Climate change and outbreak of diseases
Kushendri Edirisinghe
1 October 2019

“For Public health, climate change is the defining issue for the 21st Century.”

Margaret Chan, World Health Organization


The 21st century defines health inequalities consequent to climate change as the century’s biggest threat. Vector borne diseases, diseases caused by parasites like mosquitoes, flies, sandflies and so on usually account for more than 17% of the infectious diseases globally. There is research that states demographic, environmental and social factors having had a major impact on the distribution of vector borne diseases. ‘Climate is the key determinant of human health and climate constraints the range of infectious diseases while weather affects the timing and the intensity of the outbreaks’. With the global climate destruction happening at a wider range, the outbreak of vector borne diseases being a serious public health issue has become inevitable.
The importance of resilience as opposed to adaption to stop the spread of vector- borne diseases and to prevent such diseases reaching irregular levels with the utility of inter-sectoral collaboration warrants attention.

Why resilience and not adaption?

Resilience and adaption as demarcated by a thin line are both methods utilized to face climate change today. Resilience being a more proactive way to address climate change pinpoints to a more flexible and stable way of addressing the risks at hand and assessing the vulnerabilities to come whilst adaption can be recognized to be a more ad-hoc methodology used to face the issue at hand.

A resilient framework calls for the collective efforts of various entities that makes it a working group which prioritizes coordination and collaboration to conduct risk assessments, vulnerability assessments, ensure monitoring and regulation and assure resource sharing which increases the efficiency of the process of one individual institution involved in the said process.
Urban cities with congested and overpopulated human settlements have seemingly had reported cases of micro-organisms that spread infectious diseases which multiply rapidly. This is said to be influenced by rates at which environmental degradation occur in these areas today.
There are countless instances today where the emergence of new vector borne diseases and re-emergence of old vector borne diseases are said to be due to the adverse consequences of changes in the climate following the changes in the weather pattern due to which resilience as opposed to adaption could be opted for, in the case of vector borne diseases.
Sri Lanka, being a tropical country witnesses mosquito-borne diseases like Dengue usually as soon as the seasonal rainfall occurs, making it favorable for species that spread such infections which are perfectly comfortable in urban and sub-urban areas to breed.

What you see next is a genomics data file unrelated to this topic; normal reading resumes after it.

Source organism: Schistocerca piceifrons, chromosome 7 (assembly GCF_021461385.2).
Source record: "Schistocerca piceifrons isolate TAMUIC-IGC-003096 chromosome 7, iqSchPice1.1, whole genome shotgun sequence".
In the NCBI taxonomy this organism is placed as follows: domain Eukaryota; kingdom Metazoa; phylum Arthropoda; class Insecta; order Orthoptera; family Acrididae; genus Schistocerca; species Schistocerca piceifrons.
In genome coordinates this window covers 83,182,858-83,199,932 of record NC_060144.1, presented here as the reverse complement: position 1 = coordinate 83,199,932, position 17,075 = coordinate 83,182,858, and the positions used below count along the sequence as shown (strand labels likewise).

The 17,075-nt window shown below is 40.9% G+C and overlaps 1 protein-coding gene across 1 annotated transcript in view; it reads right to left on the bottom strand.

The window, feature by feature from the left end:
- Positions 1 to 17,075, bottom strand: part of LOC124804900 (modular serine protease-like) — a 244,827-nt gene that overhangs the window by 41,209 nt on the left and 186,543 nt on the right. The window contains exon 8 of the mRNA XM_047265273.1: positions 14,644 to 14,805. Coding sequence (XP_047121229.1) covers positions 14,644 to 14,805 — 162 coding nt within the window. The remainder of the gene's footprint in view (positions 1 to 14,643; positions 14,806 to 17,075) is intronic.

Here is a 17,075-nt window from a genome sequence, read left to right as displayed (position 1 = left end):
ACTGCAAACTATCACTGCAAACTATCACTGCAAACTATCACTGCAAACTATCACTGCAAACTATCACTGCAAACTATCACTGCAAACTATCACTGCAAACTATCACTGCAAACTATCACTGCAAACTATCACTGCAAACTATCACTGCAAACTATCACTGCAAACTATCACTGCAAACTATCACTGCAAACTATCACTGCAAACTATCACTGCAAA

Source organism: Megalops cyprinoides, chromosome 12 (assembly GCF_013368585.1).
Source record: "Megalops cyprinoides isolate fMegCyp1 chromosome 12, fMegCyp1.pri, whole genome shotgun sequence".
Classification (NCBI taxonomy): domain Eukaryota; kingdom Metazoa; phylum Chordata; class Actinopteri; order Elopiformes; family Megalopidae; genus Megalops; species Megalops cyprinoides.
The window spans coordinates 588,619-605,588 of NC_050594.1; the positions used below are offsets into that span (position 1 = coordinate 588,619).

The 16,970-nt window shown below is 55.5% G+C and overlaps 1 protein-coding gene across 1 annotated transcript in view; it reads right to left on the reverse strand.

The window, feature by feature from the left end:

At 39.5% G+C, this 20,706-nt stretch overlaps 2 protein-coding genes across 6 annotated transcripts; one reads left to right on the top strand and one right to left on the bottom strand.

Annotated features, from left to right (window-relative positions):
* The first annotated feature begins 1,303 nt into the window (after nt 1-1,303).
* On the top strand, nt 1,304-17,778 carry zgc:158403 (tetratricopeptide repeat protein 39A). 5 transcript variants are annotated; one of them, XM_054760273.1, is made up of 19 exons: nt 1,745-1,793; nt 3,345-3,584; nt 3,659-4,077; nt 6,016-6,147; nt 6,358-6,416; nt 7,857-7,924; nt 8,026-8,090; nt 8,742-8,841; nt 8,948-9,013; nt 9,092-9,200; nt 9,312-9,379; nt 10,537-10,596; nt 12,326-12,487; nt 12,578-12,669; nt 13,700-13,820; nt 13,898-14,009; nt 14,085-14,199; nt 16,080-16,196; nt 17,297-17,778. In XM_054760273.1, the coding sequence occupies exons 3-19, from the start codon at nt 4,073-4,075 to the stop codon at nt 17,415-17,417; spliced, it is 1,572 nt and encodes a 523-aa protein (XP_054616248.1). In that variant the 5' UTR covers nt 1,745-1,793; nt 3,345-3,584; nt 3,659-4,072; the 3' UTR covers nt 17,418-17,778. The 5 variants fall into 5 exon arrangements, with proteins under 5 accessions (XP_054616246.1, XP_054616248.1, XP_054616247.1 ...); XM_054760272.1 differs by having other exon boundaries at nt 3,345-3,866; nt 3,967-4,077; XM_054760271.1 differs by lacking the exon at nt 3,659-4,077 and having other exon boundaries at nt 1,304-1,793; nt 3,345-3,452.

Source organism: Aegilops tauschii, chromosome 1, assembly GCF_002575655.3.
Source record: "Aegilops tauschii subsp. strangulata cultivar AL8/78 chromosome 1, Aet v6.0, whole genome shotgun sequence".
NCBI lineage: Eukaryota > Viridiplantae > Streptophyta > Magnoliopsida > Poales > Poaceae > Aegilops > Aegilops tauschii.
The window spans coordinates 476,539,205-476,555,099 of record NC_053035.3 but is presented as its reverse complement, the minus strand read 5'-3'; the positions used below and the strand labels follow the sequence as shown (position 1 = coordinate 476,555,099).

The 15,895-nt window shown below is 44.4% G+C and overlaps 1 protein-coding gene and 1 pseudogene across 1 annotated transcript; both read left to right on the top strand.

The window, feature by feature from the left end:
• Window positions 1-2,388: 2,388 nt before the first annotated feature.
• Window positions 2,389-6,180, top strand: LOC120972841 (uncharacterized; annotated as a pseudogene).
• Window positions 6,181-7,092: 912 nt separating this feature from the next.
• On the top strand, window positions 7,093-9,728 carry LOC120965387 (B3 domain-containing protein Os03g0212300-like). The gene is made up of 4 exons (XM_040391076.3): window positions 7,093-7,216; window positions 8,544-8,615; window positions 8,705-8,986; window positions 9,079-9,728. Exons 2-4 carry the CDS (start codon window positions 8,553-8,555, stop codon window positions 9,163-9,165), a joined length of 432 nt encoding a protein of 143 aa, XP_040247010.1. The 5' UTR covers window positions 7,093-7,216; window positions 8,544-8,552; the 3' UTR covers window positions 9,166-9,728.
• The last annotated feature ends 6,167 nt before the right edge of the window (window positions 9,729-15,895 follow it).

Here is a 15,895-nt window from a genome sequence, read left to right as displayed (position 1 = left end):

The need for inter-sectoral collaboration to address climate change and the spread of vector-borne diseases

The Climate Change Vulnerability in Sri Lanka report states upon admittance that Sri Lanka is equipped with one of the most efficient healthcare systems in the world, to step up their game to meet the demands of climate change. The report further speaks of mosquito-borne diseases like dengue spreading rapidly to newer areas with outbreaks more frequent after every seasonal rainfall. Further, the urban set-up and settlements, rapid urbanization and environmental pollution occurring at faster rates have proven to be conducive to the vectors to breed and spread infections of this nature.

The impacts of climate change are seen to directly affect the biology of vectors and the relationship of such vectors and the environment which in turn affects the vector-pathogen transmission resulting in vector-borne infections reaching unpredictable heights. Predicted climate changes like changes in the rainfall, increases in temperature and humidity and changes in the frequency of extreme weather events have made environments seemingly favorable to vector breeding resulting in changes in the dynamics of the agent and the host.

Epidemiological Triad which shows the relationship between the Agent, Host and the Environment in the spread of vector-borne diseases.


Furthermore, as unlikely as it may seem climate change is likely to have economic impacts that are extensive in countries like Sri Lanka which prevents the use of an advanced and state of the art mechanism to control the spread of vector-borne diseases.

There is lack of data and evidence on the impact of climate change on vector-borne diseases and the significance of law enforcement to cease the spread of vector-borne diseases.
Detection of changes in the climate by systemic surveillance following which changes in the patterns of disease transmission of vector-borne diseases being recognized is heavily in need of inter-sectoral collaboration. The need to merge the health sector and non-health sectors inclusive of law enforcement and climate change activism that supports resource-sharing and policy adjustments to not only control the rise of vector-borne diseases pursuant to climate change but also to make climate change awareness reach the community and to utilize law enforcement as a deterrent is highly imperative.

Kushendri Edirisinghe
1 October 2019
Kushendri is currently an undergraduate of the Faculty of Law at Kotelawala Defense University.


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